When my startup failed and I found myself in legal trouble, one of the many overwhelming items on my plate was my Google search results page. There’s no way around it: it was a train-wreck that I knew I needed to tend to. After all, Glassdoor says 90% of recruiters lean on Google’s search results when considering a candidate, and they’re not the only ones.
Sadly, search engine experts understand this and the desperation many feel when they’re up against a wall of negative press. I was personally pitched by four of these organizations, each of whom promised they would solve all of my (search engine) woes in exchange for an exorbitant fee (often between $30,000 and $60,000).
The good news is you do not need to pay a service like this to achieve meaningful and lasting results.
Maintain Your Presence
Understand the motivation of major search engines like Google is providing users the most relevant information about each search. And when someone searches for an individual, Google knows social media profiles are generally high-authority.
Given that, it’s important that you not delete, de-activate, or make your social media profiles private. By doing so, you would be removing a quality link (which you control) from the first page of your search results, allowing negative results to take another spot on your front page.
It’s important to, at minimum, maintain an active and public profile on social platforms like LinkedIn, Facebook, Instagram, Twitter, Reddit, Pinterest, and Tik Tok.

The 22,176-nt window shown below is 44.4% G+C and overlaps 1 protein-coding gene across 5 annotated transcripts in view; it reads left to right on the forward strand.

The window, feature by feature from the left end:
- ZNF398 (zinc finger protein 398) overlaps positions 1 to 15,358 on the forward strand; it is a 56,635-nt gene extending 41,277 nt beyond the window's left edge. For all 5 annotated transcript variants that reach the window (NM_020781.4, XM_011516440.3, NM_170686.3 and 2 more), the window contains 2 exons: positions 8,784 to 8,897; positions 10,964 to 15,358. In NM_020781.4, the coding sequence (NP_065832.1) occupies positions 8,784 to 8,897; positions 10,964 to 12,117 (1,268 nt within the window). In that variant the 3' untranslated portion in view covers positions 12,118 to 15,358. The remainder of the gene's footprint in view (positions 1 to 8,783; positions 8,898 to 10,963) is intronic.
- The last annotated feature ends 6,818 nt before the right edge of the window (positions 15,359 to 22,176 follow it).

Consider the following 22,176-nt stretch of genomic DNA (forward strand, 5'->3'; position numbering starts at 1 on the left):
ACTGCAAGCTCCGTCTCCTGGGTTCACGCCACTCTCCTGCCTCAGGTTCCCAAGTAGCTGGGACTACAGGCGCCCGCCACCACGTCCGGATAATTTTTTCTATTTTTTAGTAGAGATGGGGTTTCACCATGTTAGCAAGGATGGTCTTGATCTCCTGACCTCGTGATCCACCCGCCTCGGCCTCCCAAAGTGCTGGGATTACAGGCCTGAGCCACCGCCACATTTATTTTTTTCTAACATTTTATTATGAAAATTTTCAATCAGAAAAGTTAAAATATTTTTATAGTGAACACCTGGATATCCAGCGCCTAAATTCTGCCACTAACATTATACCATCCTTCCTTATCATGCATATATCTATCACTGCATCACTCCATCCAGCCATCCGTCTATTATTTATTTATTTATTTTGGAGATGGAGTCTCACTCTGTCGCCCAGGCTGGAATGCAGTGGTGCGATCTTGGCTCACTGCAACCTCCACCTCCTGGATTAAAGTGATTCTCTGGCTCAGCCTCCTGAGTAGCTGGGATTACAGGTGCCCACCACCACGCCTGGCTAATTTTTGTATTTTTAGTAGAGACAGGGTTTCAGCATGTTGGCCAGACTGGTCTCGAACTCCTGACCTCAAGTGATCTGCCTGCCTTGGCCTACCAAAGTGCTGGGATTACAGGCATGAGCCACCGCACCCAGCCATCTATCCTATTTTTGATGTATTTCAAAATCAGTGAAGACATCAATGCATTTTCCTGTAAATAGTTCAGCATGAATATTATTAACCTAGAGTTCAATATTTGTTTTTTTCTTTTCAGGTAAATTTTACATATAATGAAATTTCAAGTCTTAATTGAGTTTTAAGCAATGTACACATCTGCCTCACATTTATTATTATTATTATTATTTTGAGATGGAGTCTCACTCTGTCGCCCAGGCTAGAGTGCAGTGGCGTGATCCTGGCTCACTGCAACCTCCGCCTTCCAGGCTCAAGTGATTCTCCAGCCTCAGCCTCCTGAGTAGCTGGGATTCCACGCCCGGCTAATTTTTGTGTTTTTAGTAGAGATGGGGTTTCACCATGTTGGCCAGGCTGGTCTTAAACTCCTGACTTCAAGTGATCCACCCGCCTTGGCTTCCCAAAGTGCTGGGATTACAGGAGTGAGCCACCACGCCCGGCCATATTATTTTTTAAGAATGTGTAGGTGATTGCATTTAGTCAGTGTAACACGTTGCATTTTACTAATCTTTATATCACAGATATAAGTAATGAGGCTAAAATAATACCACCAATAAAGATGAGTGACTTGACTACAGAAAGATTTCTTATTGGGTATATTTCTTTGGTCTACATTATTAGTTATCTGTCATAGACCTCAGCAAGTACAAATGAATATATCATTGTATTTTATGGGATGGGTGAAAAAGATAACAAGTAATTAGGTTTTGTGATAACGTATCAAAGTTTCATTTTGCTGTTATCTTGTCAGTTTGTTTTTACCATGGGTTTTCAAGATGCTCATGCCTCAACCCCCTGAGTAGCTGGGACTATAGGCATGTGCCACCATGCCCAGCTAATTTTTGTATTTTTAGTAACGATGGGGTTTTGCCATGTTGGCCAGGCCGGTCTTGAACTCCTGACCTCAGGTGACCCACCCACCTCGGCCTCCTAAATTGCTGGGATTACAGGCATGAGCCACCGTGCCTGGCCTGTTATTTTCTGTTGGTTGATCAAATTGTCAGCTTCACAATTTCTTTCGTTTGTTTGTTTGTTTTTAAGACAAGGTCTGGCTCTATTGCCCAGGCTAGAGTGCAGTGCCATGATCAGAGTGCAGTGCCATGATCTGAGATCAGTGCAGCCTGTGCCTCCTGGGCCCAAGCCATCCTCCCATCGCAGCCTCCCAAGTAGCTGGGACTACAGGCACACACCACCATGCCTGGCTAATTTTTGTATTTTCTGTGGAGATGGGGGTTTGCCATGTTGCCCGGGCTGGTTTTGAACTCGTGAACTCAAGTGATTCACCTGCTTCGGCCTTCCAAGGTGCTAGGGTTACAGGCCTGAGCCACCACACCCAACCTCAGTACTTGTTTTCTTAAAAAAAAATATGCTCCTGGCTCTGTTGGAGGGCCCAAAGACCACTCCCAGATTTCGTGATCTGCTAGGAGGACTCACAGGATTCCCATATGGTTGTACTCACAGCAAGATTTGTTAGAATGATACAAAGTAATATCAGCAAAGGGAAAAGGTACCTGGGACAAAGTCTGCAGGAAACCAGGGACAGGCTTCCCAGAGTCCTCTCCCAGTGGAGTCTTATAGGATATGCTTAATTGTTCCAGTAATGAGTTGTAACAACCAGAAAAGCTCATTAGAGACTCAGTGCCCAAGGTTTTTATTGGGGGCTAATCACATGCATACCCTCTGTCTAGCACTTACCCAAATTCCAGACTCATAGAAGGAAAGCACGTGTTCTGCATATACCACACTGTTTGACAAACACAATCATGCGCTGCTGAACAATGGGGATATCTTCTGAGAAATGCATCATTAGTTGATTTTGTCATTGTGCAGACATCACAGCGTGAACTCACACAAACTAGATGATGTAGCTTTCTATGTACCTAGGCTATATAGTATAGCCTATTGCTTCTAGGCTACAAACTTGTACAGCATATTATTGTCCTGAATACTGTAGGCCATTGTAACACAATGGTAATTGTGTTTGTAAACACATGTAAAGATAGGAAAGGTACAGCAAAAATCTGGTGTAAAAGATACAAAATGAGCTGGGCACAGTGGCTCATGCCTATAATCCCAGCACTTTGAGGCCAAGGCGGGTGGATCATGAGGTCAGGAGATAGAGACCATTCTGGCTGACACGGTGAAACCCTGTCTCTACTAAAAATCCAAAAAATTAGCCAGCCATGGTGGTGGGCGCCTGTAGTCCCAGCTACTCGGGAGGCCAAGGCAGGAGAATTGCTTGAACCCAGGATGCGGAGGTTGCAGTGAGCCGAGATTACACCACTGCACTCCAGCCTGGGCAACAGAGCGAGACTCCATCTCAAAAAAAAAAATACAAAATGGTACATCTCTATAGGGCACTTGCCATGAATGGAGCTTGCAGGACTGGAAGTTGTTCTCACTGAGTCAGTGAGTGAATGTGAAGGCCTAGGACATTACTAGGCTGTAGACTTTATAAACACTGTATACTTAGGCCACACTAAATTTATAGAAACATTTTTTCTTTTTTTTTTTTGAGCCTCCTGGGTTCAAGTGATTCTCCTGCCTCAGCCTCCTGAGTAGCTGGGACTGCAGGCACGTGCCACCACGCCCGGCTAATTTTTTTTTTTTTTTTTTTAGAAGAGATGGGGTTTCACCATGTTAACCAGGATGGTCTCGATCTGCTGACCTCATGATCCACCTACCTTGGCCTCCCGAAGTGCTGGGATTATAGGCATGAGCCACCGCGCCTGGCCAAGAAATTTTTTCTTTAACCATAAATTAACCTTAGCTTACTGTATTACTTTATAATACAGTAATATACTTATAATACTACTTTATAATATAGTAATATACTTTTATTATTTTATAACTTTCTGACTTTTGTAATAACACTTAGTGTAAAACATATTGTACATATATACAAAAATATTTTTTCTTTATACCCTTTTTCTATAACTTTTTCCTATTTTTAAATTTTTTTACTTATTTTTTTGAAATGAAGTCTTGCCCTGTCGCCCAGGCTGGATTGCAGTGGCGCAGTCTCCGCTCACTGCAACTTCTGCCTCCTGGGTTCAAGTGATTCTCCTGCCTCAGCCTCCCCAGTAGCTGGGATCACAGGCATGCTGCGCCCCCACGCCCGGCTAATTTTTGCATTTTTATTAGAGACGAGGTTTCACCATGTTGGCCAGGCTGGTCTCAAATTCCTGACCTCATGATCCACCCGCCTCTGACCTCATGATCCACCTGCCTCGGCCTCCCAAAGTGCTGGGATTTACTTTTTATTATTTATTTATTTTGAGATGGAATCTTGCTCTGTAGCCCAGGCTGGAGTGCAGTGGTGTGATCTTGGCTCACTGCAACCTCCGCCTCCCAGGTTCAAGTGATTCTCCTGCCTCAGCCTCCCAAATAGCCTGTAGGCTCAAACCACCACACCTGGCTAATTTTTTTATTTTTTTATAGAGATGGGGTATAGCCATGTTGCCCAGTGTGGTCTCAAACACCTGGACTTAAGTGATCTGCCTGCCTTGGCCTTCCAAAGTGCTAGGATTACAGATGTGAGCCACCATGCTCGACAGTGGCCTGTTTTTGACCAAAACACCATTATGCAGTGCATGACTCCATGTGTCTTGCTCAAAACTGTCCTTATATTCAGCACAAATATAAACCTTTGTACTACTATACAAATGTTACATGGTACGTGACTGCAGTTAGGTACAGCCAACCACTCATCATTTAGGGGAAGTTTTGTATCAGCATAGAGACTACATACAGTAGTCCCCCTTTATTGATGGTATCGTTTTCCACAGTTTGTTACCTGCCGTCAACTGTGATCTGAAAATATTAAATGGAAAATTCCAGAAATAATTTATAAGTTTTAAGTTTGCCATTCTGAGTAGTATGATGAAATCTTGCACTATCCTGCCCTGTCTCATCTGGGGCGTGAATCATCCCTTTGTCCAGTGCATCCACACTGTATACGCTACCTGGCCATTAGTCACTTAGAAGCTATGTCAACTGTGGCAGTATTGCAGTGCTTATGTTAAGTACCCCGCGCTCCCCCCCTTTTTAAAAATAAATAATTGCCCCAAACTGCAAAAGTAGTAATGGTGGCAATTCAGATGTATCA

Expand Your Presence
If you don’t yet have a personal website featuring your biography and resume, this is a great way to secure another position on your front page which will be under your control.
There are many guides to building a personal website but what’s most important is to register a domain that is as close to your key search phrase as possible. If that’s your first name and last name, aim to secure FirstnameLastname.com. If that’s not available, consider other top-level-domains like .net, .org, or a TLD relevant to your local area (like .nyc or .miami). Alternatively, consider a middle initial.
Create a website that is clean and direct, offering a factual biography and resume. Once it’s live, make sure all of your social media profiles point to it so Google’s crawler receives the signal that it’s an important source of information about you.
Remove Negative Listings
There are many ways to go about this but no matter what type of content you’re targeting, remember to be polite and respectful as there is almost always a human being on the other side of your request.
Most legal aggregation websites allow for de-indexing requests, Google has a new policy regarding the de-indexing of sensitive personally identifiable information, and there is always the good-old-fashioned e-mail to a publisher where you politely request the removal of an article especially if it’s outdated or inaccurate.
Other methods are available but are viable on a case-by-case basis and may require the expertise of an online reputation management professional.
Search engine work takes time and your results will not be immediate, but the steps outlined in this post are a great step in the right direction. For more, review the full guide to online reputation management at RepairMySearch.